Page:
In Mark’s version, Jesus barely touches on the Law of Moses. He goes straight back to Creation, to Genesis 2, and says that men and women are meant to be together, and if God has joined them, we should not split them. Genesis 2, by the way, is a separate story of creation from the more familiar – and contradictory – one in Genesis 1. It’s older, mostly Babylonian, with God acting in a much more crudely physical and human sort of way, so don’t get too hung up on the idea of Eve being created from Adam’s rib. It’s not meant to be historically true in the modern sense, and Genesis 1 is a corrective to it. But Jesus is quoting it for its spiritual truth: the one God wills oneness, and separation goes against his design.
His disciples want to know more. It gets difficult here, because Jesus’ reply differs depending on whether it’s Mark, Matthew or Luke who reports it. In Mark, uniquely, Jesus speaks out against both men and women divorcing. But in Jewish law, women had no power of divorce. Roman law, though, did allow women to divorce their husbands. The Gospel here is meeting the contemporary situation of Roman readers, but is unlikely to have come from the lips of Jesus.
Matthew and Luke’s accounts are more likely, because in them, Jesus assumes that only men have the power to divorce: and he says that they shouldn’t. Why? Well, bear in mind that it was only towards the end of the 19th century in this country that we stopped treating women as legal property. It would be a bit much to expect 1st century Palestine to be leaps and bounds ahead of their time. In Jesus’ time, it was easy for a man to dump his wife whenever he got bored of her because she was too old, too ravaged by multiple childbirth, or because he’d found someone more interesting. And once they were dumped, they were soiled goods. As Jesus says, if you divorce your wife, it’s as though she’s an adulteress. Nobody would want her. Women didn’t have jobs in those days, so divorcing your wife basically condemned her to poverty, slavery or prostitution. You’re treating her like the Romans do. So, Jesus says no.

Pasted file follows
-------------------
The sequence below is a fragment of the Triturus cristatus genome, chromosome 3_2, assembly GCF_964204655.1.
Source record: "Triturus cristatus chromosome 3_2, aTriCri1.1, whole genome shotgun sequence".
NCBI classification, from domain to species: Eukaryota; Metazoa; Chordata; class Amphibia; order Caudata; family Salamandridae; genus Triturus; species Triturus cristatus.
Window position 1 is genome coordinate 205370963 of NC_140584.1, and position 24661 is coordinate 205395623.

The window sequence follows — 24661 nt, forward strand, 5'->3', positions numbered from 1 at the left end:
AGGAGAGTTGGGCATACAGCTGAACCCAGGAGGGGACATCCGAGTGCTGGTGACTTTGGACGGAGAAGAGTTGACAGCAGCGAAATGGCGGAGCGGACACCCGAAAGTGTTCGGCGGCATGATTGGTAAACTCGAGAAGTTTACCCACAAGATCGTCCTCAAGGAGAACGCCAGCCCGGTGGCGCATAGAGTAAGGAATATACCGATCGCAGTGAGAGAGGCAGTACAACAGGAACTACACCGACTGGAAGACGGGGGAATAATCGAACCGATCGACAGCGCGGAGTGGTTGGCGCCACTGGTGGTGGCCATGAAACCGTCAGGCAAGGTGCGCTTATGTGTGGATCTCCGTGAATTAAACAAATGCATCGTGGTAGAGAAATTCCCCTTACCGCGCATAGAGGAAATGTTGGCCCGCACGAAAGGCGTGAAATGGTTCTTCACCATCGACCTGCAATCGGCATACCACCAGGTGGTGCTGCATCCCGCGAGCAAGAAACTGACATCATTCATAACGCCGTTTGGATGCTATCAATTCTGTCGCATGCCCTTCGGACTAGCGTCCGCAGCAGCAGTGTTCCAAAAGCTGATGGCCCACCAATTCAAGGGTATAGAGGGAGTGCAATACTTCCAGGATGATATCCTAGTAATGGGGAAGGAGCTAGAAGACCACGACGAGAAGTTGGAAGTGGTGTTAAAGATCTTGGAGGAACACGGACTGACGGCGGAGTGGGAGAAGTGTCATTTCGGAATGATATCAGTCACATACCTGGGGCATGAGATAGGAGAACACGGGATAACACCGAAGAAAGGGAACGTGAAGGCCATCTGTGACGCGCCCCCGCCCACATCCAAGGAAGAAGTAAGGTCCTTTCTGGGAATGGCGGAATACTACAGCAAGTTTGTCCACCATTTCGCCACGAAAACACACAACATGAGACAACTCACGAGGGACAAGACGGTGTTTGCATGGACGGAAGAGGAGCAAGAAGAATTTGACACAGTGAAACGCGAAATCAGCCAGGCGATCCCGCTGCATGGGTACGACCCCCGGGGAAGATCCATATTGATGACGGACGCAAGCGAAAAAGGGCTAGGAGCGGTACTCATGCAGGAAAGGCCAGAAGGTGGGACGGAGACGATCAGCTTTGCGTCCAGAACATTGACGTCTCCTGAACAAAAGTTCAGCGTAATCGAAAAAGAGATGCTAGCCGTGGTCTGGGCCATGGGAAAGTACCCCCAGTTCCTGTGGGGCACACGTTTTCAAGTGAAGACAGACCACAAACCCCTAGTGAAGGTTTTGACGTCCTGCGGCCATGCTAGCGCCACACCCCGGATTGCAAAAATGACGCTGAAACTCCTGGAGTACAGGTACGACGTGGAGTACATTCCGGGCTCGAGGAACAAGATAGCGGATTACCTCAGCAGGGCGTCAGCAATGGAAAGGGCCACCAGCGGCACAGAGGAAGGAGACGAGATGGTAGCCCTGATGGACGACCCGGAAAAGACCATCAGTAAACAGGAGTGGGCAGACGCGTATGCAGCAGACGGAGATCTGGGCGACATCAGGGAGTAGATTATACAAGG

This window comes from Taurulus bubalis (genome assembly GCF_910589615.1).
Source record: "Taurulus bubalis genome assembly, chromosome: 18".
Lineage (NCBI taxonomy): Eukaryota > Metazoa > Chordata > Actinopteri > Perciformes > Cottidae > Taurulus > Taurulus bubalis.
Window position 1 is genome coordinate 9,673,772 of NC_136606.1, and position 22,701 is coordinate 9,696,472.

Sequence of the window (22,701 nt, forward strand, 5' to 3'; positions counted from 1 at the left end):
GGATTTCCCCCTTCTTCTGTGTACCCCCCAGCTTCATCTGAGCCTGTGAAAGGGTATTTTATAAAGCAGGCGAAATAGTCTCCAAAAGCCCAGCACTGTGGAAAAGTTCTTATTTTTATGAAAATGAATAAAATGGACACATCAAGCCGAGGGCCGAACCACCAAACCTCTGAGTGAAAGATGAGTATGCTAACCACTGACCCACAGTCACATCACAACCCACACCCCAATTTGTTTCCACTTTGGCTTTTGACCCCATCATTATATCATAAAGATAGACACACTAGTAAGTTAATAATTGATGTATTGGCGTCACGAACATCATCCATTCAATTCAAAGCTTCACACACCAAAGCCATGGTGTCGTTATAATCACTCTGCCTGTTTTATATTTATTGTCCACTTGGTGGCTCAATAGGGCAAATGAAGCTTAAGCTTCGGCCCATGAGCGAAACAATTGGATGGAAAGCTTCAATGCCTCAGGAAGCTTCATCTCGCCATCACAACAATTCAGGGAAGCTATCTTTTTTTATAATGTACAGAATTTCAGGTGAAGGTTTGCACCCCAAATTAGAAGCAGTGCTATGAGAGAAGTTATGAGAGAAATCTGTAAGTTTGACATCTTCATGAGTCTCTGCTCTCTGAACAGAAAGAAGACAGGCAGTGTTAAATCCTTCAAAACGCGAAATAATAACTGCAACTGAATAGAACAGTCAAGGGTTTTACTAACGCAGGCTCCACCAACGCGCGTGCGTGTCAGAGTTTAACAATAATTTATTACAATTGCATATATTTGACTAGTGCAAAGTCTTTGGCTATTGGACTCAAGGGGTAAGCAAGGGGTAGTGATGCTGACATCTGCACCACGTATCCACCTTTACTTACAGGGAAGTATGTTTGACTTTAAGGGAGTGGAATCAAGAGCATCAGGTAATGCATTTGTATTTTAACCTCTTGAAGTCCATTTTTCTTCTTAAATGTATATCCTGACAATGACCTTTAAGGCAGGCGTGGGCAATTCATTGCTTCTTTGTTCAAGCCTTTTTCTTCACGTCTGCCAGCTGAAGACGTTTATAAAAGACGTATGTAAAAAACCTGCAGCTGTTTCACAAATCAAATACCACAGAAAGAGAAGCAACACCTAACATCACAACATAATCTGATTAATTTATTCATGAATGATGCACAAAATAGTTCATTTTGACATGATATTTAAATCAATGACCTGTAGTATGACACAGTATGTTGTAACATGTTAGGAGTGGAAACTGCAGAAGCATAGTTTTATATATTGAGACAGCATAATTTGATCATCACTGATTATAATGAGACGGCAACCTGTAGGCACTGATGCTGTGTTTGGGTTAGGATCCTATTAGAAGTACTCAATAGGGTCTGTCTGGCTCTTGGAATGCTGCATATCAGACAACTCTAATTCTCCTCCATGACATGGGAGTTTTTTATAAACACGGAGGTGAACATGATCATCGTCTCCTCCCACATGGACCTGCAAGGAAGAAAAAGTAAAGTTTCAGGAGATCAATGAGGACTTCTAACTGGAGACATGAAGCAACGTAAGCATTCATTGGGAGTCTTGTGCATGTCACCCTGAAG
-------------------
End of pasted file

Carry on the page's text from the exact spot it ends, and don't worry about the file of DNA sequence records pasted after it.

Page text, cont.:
There’s no doubt that Jesus condemns divorce, but there is another text, in Matthew, where he makes an exception (those in the trade call it the ‘Matthaean exception’): “except on the grounds of adultery.” Now, if we are going to take Jesus’ words as a hard and fast law, logically we have to say that divorce is sometimes legitimate, but only when there is adultery. Wife-beating, physical or mental abuse, abandoning the family – you’ve just got to put up with those. Barmy – but if you think that the Bible is a kind of infallible Haynes manual, then that’s the only conclusion you’re left with. So I put it to you again: the truth is to be found in the wider story of God’s life in Jesus, not in the jot or tittle.
And truth can be found. Good grief, we know, in today’s throwaway society, where people are just used and dumped when they’re not interesting any more in a series of ‘relationships’ and that’s seen as a good and normal thing, where divorce can practically be at the whim of one bored partner – we know that divorce is bad, it’s horrible, damaging, and almost all divorced people will tell you that it’s nothing to celebrate, however awful the marriage was. And in that damage and pain and more often than not anger, there is bound to be sin. Jesus might name that sin as adultery, but remember he said that anyone who even looks at anyone else lustfully commits adultery. He always takes the law to impossible lengths to show that we are all sinners. And also remember that when his fellow Jews were about to stone a woman to death for adultery, he stopped them and told her, “I do not condemn you.” Sin is not the last word in Christianity. It’s forgiveness. Yes, we must proclaim the essential good of marriage, the bond of unity, the antithesis of utilitarian relationships, the strength of loving even the enemy who shares our bed – but there may be worse sin continuing some marriages than ending them.
Let’s end with a slightly juicy example from ancient Catholic tradition. It comes from another old liberal, St Jerome, 4th century polemicist and translator of the Bible. A lady he knew had a bit of marriage trouble: her husband was being very naughty with some other ladies – and their male friends. She asked Jerome if this justified her divorcing him. He said no, but she went ahead anyway – and remarried. Later, Jerome wrote to her saying that if Matthew’s exception (‘except adultery’) applied to men, it should apply to women, too: and citing St Paul’s First Letter to the Corinthians, he added that anyway, in such “a case of necessity,” it was “better to marry than to burn.” Now there’s a Christian reading of the Bible. But then again, Jerome was once caught wearing a lady’s blue dress. There are pictures. Google it.

The opinions represented herein are those of Thomas Plant only.